The Fall & Fall of Kune Food: A Matter of When, not If
“Since the beginning of the year, we sold more than 55,000 meals, acquired more than 6,000 individual customers and 100 corporate customers. But at $3 per meal, it just wasn’t enough to sustain our growth … Coupled with rising food costs deteriorating our margins, we just couldn’t keep going.”
This is part of the statement from Kune Food’s founder and CEO Robin Reecht as he updated the world that the startup was shutting down. On this, let’s take a pause at the price at which they were selling the food for. $3.
In Kenya, a lot of people prefer to have home cooked meals and only resort to buying food when out with friends, or at work. A lot of Kenyans who are working and buy lunch everyday spend at least a dollar on average to buy food every day.
When Kune Food was launching, this was their target market and they promised to sell affordable meals to Kenyans. The startup even went ahead to launch an app that people could use to order food from and it was good news for Kune food customers who sometimes can not make it to their physical locations.
At the time Kune Food was launching their mobile app in February 2022, everything was going great for the startup. In fact, the start up noted that investing in its own production and its own mobile app had enabled them to scale down on infrastructure costs with the benefits passed on to the consumer through affordable pricing of meals.
“In the past few months, we have seen tremendous growth in demand owing to our dynamic menu and friendly prices. We have invested heavily in research and development where we have a fully dedicated in-house team working consistently on our menu advancement so as to meet the changing demands of customers while also bridging the nutrition and price gap. Our prices range between KES 250 to KES 360 (This is an approximate of $3) for a balanced meal including a fruit salad,” said Faith Mwendia who was serving as the Managing Director for Kune Food at the time they were launching the app.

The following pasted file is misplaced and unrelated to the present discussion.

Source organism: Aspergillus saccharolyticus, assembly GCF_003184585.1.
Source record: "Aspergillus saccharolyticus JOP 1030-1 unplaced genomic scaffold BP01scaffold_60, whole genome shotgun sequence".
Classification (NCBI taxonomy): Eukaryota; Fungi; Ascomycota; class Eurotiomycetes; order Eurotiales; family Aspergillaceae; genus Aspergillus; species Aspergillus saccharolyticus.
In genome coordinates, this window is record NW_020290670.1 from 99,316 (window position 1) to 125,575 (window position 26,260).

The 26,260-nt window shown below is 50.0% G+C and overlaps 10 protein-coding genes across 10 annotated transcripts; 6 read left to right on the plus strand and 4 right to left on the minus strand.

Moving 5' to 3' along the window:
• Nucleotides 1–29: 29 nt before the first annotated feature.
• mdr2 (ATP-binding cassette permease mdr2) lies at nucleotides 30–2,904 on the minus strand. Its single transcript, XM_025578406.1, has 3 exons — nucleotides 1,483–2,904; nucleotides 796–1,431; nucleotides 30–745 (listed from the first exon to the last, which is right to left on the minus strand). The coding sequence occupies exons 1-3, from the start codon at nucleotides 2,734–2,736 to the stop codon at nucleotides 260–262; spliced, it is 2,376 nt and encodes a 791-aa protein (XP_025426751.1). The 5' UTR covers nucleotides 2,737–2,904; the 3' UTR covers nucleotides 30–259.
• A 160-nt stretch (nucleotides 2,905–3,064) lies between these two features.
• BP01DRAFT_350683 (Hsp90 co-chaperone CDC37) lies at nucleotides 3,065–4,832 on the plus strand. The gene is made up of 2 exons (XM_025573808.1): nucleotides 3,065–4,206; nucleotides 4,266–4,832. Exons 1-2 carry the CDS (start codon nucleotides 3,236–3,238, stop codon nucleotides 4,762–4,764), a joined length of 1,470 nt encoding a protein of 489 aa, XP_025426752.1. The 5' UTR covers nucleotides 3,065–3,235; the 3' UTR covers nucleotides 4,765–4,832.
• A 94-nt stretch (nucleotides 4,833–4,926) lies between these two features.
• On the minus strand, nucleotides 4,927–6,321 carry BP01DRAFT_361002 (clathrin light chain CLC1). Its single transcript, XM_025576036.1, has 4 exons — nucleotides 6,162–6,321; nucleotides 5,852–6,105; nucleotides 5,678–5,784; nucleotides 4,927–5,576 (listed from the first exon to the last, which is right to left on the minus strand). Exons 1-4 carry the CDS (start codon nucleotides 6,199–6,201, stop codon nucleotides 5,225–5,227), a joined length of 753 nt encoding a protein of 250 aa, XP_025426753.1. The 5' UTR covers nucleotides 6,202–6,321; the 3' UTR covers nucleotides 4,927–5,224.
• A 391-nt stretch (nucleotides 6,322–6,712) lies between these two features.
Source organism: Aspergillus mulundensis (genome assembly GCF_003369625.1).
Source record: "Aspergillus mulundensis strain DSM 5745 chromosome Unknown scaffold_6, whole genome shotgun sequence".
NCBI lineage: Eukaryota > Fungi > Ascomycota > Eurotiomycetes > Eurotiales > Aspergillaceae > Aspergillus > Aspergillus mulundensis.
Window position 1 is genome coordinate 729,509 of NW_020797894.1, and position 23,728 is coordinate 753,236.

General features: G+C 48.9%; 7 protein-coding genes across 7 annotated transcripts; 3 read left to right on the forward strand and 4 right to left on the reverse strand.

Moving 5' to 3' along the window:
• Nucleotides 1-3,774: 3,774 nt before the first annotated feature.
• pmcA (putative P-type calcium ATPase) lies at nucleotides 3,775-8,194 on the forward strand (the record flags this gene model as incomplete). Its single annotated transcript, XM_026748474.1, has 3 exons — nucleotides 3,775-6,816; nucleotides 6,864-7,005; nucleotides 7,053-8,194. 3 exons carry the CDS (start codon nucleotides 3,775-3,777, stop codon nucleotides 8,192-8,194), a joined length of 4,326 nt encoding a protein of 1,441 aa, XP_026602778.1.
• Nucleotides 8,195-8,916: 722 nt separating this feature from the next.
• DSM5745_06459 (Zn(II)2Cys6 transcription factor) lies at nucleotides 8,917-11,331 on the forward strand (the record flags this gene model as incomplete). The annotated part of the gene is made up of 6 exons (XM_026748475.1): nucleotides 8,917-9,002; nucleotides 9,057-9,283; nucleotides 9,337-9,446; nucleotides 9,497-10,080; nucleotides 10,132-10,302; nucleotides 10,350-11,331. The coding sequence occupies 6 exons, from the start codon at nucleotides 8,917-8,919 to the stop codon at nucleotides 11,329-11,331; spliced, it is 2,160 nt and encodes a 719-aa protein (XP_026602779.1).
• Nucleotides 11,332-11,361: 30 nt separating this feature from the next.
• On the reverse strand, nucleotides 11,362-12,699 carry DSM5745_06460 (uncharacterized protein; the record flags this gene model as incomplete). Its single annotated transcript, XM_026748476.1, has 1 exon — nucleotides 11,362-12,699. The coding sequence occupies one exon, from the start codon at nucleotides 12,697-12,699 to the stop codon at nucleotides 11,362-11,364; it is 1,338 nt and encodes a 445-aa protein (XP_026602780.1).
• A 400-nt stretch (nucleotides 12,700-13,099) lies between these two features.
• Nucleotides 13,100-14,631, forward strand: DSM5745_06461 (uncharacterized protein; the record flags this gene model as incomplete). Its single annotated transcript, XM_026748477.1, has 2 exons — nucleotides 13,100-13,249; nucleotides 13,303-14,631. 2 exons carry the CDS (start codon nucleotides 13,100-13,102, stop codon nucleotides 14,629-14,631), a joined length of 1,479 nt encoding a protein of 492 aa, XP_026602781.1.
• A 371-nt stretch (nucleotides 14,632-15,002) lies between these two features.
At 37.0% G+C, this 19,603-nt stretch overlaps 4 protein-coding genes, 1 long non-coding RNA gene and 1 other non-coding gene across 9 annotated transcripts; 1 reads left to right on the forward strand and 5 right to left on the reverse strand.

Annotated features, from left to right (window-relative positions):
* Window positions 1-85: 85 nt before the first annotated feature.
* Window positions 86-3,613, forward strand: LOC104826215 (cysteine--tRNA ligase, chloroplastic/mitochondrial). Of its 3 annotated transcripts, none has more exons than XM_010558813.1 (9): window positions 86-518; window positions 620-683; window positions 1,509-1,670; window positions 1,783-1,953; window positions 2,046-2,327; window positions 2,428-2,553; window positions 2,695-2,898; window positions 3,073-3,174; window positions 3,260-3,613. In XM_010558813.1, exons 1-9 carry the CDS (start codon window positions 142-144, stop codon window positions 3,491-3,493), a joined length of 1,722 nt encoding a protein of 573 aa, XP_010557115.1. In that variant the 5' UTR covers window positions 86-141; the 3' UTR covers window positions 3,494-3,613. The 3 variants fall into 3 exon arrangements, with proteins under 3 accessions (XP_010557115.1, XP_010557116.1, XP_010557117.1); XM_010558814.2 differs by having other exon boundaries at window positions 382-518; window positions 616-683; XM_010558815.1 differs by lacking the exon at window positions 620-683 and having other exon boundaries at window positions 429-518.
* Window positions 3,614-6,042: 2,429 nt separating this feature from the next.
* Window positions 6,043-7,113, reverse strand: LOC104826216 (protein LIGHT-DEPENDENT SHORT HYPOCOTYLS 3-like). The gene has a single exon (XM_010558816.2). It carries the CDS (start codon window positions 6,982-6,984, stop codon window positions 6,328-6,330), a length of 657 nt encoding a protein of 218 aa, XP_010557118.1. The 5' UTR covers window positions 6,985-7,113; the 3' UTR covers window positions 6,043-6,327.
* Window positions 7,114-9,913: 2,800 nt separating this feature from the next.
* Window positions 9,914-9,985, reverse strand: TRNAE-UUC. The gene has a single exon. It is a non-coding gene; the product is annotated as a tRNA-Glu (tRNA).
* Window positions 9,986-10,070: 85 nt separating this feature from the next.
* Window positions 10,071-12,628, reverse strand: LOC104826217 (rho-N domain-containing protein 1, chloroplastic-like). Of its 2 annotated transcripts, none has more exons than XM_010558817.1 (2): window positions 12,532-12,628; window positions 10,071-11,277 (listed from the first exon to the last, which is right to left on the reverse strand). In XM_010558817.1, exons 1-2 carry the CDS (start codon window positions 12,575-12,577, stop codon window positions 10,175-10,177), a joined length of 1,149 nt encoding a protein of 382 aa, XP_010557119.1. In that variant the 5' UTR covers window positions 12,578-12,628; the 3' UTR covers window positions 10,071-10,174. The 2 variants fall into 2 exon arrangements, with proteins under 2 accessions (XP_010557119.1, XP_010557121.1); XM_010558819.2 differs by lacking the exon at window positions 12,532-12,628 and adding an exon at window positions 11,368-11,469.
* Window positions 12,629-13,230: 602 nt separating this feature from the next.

According to this, Kune Food was doing well at the time, while selling food at $3 per meal, a price they claimed was favourable for Kenyans looking to spend less on food. However, to Kenyans who are looking to spend less on food, there are meals available for less than a dollar with those who go to the extreme spending at most $2 per meal.
However, there is a different market of people who spend up to and even more than $10 a meal. The group that mostly prefer fast food; the KFCs, Galitos, Dominos, Kenchics, etc. This is mostly the group that would find sense in spending $3 on a meal at Kune food and the batch that the startup tapped into.
So Kune Food was selling their meals at affordable prices but not enough to capture the market that looks to spend less on meals. Despite this, Kune food was still selling meals and had enough customers to keep the business in operation.
On top of that, Kune Food secured a lot of money in funding and it had become clear that the only way for Kune Food was up. In June 2021, the startup raised $1 million in a pre-seed funding round led by Pan-African venture capital firm Launch Africa Ventures.
With a funding of $ 1 million, it is very peculiar for a startup to shut down after a year. Let’s have a breakdown of this,
- Kune has sold 55,000 meals at an average of $3 per meal which means they probably collected $165,000 in the time they have been in operations.
- They had gained 6,000 individual customers and 100 corporate customers which would have been a good customer base for the startup to maintain operation.
- How has it managed to shut down?
Kune Food began with a mission to supply Kenyans with affordable meals. However, Is there really an issue of accessing affordable meals in Kenya?
Well, Reecht said that he launched the startup after failing to get affordable ready to eat meals in Kenya. The statement received a lot of backlashes from Kenyans because getting access to cheap meals in Kenya is not an issue.